German F3 driver Sophia Floersch has revealed that she’s hoping to be ready to return to racing towards the end of February.
The teenager was left with a spinal fracture after a high-speed collision at the Macau Grand Prix, which saw her car launched off the track and into a photographer’s area.
Van Amersfoort Racing has already confirmed Floersch will drive for the team in the 2019 Formula European Masters championship, which is replacing FIA European Formula 3. The first round of the competition will be held at Hockenheimring in May.
In an interview with Motorsport-Magazin.com about the crash, Floersch said: “It took me a few days to come round, because I was heavily dosed with painkillers. I didn’t watch the video until the Friday after my accident, which was five days later. In the meantime, I’ve put the accident behind me, because I’m just so happy that I can move all my limbs and start convalescence so soon. The doctors say that I had millions of guardian angels that day. They are very upbeat about me being fit enough towards the end of February or early March to get back in a racing car again.
“At first, I didn’t know that other people had been injured in the crash. I found that out later in the evening when my dad told me that everyone else involved had survived. I burst into tears. I think that would have been the worst thing for me if something very bad had happened to other people because of the accident. There were, of course, questions about whether I would carry on and what my long-term plans would look like. I have always been very frank about my desire to continue and that I’m not going to let an accident get me down. Most people I speak to understand that. I mean, I’ve been in this sport for the past 13 years, it’s my life, and I want to get into F1. Giving up that dream because of an accident like this just doesn’t make sense to me.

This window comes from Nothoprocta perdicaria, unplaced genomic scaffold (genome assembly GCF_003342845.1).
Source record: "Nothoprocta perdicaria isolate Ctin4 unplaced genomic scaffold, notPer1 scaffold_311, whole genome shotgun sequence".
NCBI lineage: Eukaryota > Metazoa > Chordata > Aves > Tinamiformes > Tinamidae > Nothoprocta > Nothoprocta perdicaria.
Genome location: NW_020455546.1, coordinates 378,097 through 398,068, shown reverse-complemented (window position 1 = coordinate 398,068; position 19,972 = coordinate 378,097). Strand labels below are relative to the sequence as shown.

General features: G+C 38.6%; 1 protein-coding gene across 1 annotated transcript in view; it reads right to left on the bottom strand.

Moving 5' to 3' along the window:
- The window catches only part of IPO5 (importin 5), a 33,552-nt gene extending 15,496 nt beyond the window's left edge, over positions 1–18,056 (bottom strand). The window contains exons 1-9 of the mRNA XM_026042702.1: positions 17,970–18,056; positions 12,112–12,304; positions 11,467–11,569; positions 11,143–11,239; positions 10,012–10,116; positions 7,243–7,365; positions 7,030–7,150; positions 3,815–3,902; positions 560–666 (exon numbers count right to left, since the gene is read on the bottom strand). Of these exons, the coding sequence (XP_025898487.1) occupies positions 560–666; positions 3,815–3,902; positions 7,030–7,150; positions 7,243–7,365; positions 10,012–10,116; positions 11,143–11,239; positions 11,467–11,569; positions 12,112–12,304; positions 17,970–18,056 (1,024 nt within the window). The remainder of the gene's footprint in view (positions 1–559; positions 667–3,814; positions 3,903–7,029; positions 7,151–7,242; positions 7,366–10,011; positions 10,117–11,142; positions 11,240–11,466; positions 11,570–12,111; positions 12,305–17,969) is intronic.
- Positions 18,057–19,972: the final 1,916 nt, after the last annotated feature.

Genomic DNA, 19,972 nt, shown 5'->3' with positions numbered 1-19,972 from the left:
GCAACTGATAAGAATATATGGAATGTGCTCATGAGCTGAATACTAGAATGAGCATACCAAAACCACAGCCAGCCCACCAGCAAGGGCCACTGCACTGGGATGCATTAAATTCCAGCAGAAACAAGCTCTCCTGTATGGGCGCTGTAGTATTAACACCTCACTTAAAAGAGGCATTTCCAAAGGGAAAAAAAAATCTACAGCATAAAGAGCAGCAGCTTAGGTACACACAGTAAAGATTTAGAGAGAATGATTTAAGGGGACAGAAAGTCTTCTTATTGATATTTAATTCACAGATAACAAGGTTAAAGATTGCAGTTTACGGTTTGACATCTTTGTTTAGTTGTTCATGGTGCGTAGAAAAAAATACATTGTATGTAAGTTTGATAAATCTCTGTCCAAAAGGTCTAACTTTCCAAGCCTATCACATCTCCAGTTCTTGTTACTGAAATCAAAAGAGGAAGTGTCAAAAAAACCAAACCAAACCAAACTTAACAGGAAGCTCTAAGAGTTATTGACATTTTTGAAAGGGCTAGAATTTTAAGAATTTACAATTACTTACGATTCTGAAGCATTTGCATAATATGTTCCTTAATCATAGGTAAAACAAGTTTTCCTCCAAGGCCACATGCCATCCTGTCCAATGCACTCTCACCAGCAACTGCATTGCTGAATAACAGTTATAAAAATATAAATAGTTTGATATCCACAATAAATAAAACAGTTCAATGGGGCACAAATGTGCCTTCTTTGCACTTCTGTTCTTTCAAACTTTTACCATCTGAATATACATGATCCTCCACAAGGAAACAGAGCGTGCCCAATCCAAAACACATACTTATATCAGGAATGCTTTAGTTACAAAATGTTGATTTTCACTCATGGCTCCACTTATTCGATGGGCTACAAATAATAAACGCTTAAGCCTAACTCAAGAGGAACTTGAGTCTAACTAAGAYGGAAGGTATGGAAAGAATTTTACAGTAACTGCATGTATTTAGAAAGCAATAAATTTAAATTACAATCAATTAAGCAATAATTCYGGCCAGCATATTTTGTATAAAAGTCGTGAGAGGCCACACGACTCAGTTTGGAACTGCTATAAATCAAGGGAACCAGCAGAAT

“The accident was at 15:30 local time, and they handed me my mobile phone at 20:30 that evening. I had hundreds of messages on WhatsApp and suddenly 155,000 followers instead of 38,000 on Instagram. I thought: “What’s going on?!” My experience of the accident was quite different. I had no idea at the time that it looked so bad and would feature so prominently in the news. I didn’t know what to make of the whole situation, because I hadn’t seen the accident. I also didn’t understand why even the teachers at my school were writing to me. I thought: “How do they know about the accident?”. I still haven’t read all the reports from around the world because there were just so many of them. I only realised on the Friday, Saturday, Sunday after the operation that famous racing drivers such as Fernando Alonso had also written to me.”
Fellow F3 driver Sho Tsuboi, two photographers and a marshal were also injured in the incident. Floersch underwent a 17-hour operation following the crash, which included a bone graft from her hip to help repair her spine.